Schools & School Districts
A Look at Trends in Schools & School Districts
While many facility types have started to see signs of the economic recovery taking hold, schools and school districts are still deeply mired in ongoing fallout from the downturn. According to a recent study from the American Association of School Administrators, school districts are already operating in their fourth consecutive year of budget cuts, and do not anticipate returning to pre-recession funding levels for several years.
Respondents to the AASA survey projected new budget cuts coming in the 2013-14 school year, though not as deep as in earlier years. More than three-quarters (81.4 percent) of districts described their district as inadequately funded, and nearly three-quarters (71.2 percent) reported a cut in state/local revenues between the 2010-11 and 2011-12 school years. Two-thirds (68.2 percent) of respondents had eliminated positions in 2011-12, and 65.5 percent anticipated doing so in 2012-13.
"The recession continues to have a long-term impact on learning and achievement for today's students," said Daniel A. Domenech, AASA executive director, in a press release about the report. "I look forward to, one day, releasing a survey that talks about the end of the recession and the refunding of the nation's public schools."
(Learn more about the AASA study at www.aasa.org/research.aspx.)
Recreation Management's survey results from schools and school districts bear much of the same difficult news: continuing struggles with revenues and budgets.
Respondents from schools and school districts made up the third largest cohort in the State of the Industry Survey, with 10.5 percent of the response. This is up from 7.4 percent in 2011.
School respondents were most likely to be from the Midwest, and were far more likely to be from this region than the general survey population. While 28.7 percent of all respondents were from the Midwest, some 44.1 percent of schools respondents call this region home. They were also more likely than general respondents to be from the Northeast (18.5 percent vs. 17.8 percent). They were less likely than the general survey population to be from the South Atlantic (10 percent vs. 18.8 percent), the South Central region (13.3 percent vs. 13.6 percent) or the West (13.7 percent vs. 20.6 percent).
School respondents also were far more likely to be from rural communities than many other survey respondents. While around a third (33.5 percent) of the entire survey population call rural communities home, more than half (51.2 percent) of school respondents are from rural communities. The next largest group—around a third, at 35.1 percent—are from suburban communities. School respondents were least likely to be from urban communities, with just 13.7 percent of the response.
The schools represented by our respondents were overwhelmingly public, with 92.4 percent of respondents indicating they work for public organizations. Another 4.7 percent said they worked for private nonprofit schools, while the remainder work for private for-profit schools.
Respondents from schools were far less likely to manage three or fewer facilities, when compared with the general survey population. While 58.8 percent of all facility types manage three or fewer, that number falls to 35.5 percent for schools and school districts. They were most likely to report that they managed between four and nine facilities (39.8 percent), and nearly a quarter said they managed 10 or more facilities (24.6 percent).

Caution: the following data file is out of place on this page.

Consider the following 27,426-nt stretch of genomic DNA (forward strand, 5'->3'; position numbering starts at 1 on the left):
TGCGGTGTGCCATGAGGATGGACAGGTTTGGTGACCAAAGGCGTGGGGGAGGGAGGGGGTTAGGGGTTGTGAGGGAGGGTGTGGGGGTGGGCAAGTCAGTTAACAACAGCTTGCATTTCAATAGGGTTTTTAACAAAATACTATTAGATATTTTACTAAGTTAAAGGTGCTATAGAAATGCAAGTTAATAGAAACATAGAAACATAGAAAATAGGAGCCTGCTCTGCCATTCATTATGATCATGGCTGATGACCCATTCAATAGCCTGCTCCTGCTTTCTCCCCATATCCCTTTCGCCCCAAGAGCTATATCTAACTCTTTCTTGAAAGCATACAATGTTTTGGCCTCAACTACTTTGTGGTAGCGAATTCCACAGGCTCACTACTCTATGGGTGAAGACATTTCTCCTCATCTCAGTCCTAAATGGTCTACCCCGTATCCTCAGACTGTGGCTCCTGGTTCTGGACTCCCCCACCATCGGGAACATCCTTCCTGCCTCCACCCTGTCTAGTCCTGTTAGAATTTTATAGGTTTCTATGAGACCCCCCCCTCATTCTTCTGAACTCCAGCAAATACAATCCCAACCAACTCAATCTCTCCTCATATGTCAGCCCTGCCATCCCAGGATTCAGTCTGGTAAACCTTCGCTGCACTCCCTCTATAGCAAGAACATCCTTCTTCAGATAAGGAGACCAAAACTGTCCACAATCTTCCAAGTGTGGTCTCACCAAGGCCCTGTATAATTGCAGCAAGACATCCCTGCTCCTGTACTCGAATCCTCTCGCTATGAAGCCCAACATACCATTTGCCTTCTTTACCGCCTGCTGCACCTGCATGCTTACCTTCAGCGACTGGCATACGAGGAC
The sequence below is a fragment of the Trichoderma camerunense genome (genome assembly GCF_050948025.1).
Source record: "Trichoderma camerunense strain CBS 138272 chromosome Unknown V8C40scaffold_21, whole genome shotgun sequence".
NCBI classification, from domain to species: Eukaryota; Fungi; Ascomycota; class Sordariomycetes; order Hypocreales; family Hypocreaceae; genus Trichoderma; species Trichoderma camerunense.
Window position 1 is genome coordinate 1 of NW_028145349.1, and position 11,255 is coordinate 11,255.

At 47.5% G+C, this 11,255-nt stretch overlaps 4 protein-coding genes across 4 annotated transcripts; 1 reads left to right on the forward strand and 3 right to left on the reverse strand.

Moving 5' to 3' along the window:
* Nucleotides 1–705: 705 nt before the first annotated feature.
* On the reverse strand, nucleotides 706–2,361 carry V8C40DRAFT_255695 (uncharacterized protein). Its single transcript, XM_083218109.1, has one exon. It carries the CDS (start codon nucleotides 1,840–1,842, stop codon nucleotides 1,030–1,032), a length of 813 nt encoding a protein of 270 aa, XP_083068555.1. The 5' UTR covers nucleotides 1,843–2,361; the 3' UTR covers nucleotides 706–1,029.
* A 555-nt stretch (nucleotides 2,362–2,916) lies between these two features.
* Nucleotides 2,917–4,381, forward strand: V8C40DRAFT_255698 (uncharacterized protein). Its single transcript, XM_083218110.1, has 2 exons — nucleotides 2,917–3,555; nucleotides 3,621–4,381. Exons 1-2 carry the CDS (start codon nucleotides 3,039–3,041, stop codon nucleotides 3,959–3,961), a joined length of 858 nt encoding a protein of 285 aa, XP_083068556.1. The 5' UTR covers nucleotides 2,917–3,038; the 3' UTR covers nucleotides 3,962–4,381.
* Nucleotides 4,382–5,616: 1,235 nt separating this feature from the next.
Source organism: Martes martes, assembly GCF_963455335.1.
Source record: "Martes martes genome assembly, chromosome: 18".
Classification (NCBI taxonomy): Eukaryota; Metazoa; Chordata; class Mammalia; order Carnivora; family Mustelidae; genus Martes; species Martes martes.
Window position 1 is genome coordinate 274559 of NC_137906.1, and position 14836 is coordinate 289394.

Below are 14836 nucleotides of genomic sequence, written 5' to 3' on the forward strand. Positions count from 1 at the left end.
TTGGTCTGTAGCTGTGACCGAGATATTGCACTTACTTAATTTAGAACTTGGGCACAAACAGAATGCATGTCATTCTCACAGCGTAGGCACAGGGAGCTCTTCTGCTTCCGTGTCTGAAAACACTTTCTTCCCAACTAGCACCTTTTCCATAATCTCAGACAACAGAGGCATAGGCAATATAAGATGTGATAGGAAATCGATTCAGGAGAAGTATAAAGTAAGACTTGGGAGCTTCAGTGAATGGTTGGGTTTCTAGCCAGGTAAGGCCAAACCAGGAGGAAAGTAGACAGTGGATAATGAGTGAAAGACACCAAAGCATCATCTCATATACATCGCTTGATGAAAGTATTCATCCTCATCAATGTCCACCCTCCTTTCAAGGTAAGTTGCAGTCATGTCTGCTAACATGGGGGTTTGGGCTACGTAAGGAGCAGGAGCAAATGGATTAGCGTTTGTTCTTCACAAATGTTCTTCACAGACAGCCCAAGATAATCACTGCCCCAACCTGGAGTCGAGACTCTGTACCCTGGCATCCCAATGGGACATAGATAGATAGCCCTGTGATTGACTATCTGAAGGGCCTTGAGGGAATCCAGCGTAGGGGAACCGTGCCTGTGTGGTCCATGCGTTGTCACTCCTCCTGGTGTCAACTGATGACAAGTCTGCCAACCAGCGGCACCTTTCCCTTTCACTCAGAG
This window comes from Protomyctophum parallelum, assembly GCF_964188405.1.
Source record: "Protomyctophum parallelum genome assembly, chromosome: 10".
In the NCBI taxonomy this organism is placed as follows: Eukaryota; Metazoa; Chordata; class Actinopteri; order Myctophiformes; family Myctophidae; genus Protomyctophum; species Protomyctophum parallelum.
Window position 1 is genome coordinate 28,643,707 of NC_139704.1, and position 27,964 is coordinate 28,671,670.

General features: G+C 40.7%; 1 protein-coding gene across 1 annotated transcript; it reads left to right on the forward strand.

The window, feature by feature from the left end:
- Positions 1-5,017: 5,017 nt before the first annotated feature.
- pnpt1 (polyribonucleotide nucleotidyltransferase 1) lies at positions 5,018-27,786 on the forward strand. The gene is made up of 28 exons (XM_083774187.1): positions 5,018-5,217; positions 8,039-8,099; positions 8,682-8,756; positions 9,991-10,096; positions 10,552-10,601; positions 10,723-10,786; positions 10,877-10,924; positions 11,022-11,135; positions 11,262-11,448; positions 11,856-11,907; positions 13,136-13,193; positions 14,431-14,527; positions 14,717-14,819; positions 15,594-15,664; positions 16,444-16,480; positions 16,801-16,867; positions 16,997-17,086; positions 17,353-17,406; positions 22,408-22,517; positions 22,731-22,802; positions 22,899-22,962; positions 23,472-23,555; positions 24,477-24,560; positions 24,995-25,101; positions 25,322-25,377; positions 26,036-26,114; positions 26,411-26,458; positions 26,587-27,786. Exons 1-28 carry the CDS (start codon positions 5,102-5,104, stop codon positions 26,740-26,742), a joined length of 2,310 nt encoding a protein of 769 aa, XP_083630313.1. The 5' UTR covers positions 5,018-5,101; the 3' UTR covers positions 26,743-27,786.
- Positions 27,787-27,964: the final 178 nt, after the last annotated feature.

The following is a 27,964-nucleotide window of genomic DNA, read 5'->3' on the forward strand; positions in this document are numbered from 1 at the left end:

In an effort to determine which types of schools—primary, secondary or something else—are covered in the survey, we asked respondents to tell us the primary audience served by their main facility. Slightly more than half (51.7 percent) of school respondents said their primary audience was teenagers between 13 and 18 years old. Another quarter (24.9 percent) said their primary audience was all ages, perhaps reflecting a tendency of some communities to develop joint-use agreements or otherwise allow community members to use their facilities. Some 14.4 percent named 4-to-12-year-olds as their primary audience, while 6.2 percent said adults 19 to 64 were their audience, and 2.4 percent named college students.
Some 88 percent of schools respondents said they formed partnerships with organizations outside of their own. In addition, local schools are the most common partner selected for facilities of all types. More than half (56.2 percent) of all respondents said they partner with local schools. Local schools are also the most common partner for school respondents, with 62.2 percent indicating they partnered with other local schools. They were followed by local government (54.5 percent), state government (45.5 percent), nonprofit organizations (25.8 percent) and federal government (25.4 percent).
Revenues & Expenditures
Respondents from schools and school districts were more likely than others to report that their revenues were falling from one year to the next. In 2011, one-third (33.6 percent) of school respondents said their revenues decreased from 2009 to 2010. That number rose to 36.6 percent for 2010 to 2011, and 38.6 percent expect to see further decreases in 2012. Even in 2013, when many other respondents begin projecting much more positive revenues, 35 percent of schools respondents are expecting revenues to drop. (See Figure 47.)
At the same time, while this year's school respondents saw a slight rise in operating expenditures for fiscal 2011 over fiscal 2010, they are projecting decreases over the next couple of years. Ultimately, schools respondents projected their operating budgets to fall 5.1 percent from $1,303,000 in fiscal 2011 to $1,236,000 in fiscal 2013.
At the same time, schools respondents expect the number of people using their facility to either remain the same or increase. More than half (57.1 percent) said they saw no change in users from 2010 to 2011, while a little more than one-third (35.2 percent) saw an increase in that time frame. More expect an increase (37.1 percent) from 2011 to 2012, while 54.1 percent expect no change in that time period. From 2012 to 2013, expectations are similar to 2011, with 35.8 percent projecting an increase in the number of people using their facility, and 57.5 percent expecting no change. (See Figure 48.)